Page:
Editorial Board 2000-2001
Don't just stand there!
Don't just stand there!
If you don't care about the University Students' Council presidential election that's currently underway, you're probably not alone.
Beset with the usual student life hardships classes, exams, bills, OSAP, etc. many students understandably put taking an interest in student elections at the bottom of their priority lists.
And in the end, how much does it really matter whether you vote for political science dork one or his roommate, political science dork two? Is the election of one candidate over another likely to affect your life in a discernible way? Of course it isn't.
But the USC takes a lot of money out of your pocket every time you enroll at Western over $400 in fact, if bus pass, health plan and student endowment fund costs are included in the total. In effect, every undergraduate gives up a month's rent and more to its student governing body.
This fact alone should convince Western students to take at least a passing interest in the USC presidential elections which, after all, decide who will govern the body that gets such a considerable sum of money from them.
Much wringing of hands and beating of chests goes on each year in the council's chambers about the apathy of the "average" student and the lack of contact between the council and the student body at large.
Indeed, the USC is a closed society. Its actions always interest its members intensely, but rarely draw any interest from the many non-member students on campus whom it professes to represent.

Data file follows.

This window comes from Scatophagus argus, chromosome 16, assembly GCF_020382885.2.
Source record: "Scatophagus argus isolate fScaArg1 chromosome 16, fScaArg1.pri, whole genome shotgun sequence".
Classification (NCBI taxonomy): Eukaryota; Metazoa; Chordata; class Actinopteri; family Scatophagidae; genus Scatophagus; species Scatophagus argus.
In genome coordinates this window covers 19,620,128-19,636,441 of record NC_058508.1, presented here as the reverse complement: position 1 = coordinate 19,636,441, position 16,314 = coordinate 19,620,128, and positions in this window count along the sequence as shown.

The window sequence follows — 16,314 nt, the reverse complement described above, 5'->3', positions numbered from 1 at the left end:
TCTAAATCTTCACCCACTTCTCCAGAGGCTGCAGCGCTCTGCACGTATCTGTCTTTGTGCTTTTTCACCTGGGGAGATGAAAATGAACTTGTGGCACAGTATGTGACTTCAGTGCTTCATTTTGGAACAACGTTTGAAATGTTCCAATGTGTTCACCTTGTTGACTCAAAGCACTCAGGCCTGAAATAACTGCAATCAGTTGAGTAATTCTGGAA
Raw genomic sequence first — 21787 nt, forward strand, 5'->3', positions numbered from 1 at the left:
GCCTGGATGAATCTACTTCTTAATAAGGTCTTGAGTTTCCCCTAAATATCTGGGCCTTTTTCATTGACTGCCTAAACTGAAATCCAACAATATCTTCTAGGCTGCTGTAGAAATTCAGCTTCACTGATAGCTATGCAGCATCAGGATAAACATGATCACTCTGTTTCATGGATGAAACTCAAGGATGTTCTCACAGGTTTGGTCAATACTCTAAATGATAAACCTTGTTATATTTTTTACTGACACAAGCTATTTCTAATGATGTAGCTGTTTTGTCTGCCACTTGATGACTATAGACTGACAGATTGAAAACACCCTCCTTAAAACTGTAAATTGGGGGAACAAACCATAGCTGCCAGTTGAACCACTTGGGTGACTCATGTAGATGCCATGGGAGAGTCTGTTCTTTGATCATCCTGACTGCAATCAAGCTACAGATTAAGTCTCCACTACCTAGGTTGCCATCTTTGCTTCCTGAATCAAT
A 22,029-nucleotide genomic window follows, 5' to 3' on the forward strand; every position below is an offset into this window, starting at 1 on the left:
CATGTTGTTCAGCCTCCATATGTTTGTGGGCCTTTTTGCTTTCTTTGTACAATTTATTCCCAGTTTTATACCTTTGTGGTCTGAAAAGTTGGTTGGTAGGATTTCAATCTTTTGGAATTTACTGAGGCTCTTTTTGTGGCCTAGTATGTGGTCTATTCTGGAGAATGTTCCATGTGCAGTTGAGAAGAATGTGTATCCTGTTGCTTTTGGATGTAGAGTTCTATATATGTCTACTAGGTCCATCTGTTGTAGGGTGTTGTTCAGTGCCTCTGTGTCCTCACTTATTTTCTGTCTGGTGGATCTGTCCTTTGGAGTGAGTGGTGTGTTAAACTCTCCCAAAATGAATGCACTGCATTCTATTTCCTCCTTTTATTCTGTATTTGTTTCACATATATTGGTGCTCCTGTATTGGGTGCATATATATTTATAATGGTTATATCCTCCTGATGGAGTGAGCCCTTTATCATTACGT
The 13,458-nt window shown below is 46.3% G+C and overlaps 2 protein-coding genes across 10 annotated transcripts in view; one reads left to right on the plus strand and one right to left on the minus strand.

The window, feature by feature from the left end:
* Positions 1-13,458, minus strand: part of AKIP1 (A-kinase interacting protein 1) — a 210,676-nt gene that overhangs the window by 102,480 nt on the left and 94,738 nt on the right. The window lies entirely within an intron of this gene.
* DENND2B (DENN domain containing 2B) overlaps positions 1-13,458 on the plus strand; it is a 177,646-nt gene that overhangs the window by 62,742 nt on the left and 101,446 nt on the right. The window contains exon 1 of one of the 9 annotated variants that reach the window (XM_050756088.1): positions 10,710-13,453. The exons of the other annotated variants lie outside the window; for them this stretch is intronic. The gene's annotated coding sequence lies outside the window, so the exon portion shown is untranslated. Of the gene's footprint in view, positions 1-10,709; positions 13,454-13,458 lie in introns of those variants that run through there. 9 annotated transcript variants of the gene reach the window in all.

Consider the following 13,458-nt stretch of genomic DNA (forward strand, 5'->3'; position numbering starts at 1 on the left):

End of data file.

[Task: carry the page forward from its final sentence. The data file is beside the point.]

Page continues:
Presidential elections are no exception. Typically, four or five students who have been heavily involved in the USC make a play for the council crown, as do a couple of inexperienced wildcards and someone running as a joke. The forums and debates designed to let "average" students know what the candidates stand for are eagerly attended by their paraphernalia-clad campaign teamsters people who already know which way they'll vote and almost no one else.
The truth is, USC elections look a lot like one big jerk-off session. All those political wannabes who haunt the USC council chambers every Wednesday night and live or die based on whether their much-anticipated by-law amendment motion passes, get to live out their political dreams on an inconsequential scale. Candidates get to play the persuasion game, get to try their hand at intriguing and strategizing in the name of gaining power.
In the end, the winner gets to rule over a body which, while it does offer some wonderful services, also looks like nothing more than a glorified tree house club.
Here's the rub: That tree house is expensive and the money that sustains it comes out of your pocket. So make sure the dork who commands it next year is the best dork possible. Take some time to vote and vote well.